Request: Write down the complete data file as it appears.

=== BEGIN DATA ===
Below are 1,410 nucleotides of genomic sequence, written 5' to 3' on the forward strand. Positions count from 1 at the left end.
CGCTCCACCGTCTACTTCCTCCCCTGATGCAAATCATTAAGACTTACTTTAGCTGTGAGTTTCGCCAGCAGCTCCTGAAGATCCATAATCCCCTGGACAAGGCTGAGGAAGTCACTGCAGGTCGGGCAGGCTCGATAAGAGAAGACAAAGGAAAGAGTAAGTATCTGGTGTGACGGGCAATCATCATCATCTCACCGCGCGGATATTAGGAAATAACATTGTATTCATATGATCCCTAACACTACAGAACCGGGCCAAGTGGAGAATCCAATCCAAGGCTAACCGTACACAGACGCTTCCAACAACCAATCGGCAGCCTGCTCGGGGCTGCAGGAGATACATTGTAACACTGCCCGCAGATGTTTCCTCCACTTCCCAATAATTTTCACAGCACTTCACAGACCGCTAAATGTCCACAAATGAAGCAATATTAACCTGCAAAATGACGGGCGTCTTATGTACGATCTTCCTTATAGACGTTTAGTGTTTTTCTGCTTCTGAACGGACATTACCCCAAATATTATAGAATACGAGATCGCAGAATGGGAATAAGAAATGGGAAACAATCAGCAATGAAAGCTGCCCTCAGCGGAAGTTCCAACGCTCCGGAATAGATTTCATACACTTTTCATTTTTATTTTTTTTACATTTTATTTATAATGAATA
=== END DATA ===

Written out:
Below are 1,410 nucleotides of genomic sequence, written 5' to 3' on the forward strand. Positions count from 1 at the left end.
CGCTCCACCGTCTACTTCCTCCCCTGATGCAAATCATTAAGACTTACTTTAGCTGTGAGTTTCGCCAGCAGCTCCTGAAGATCCATAATCCCCTGGACAAGGCTGAGGAAGTCACTGCAGGTCGGGCAGGCTCGATAAGAGAAGACAAAGGAAAGAGTAAGTATCTGGTGTGACGGGCAATCATCATCATCTCACCGCGCGGATATTAGGAAATAACATTGTATTCATATGATCCCTAACACTACAGAACCGGGCCAAGTGGAGAATCCAATCCAAGGCTAACCGTACACAGACGCTTCCAACAACCAATCGGCAGCCTGCTCGGGGCTGCAGGAGATACATTGTAACACTGCCCGCAGATGTTTCCTCCACTTCCCAATAATTTTCACAGCACTTCACAGACCGCTAAATGTCCACAAATGAAGCAATATTAACCTGCAAAATGACGGGCGTCTTATGTACGATCTTCCTTATAGACGTTTAGTGTTTTTCTGCTTCTGAACGGACATTACCCCAAATATTATAGAATACGAGATCGCAGAATGGGAATAAGAAATGGGAAACAATCAGCAATGAAAGCTGCCCTCAGCGGAAGTTCCAACGCTCCGGAATAGATTTCATACACTTTTCATTTTTATTTTTTTTACATTTTATTTATAATGAATA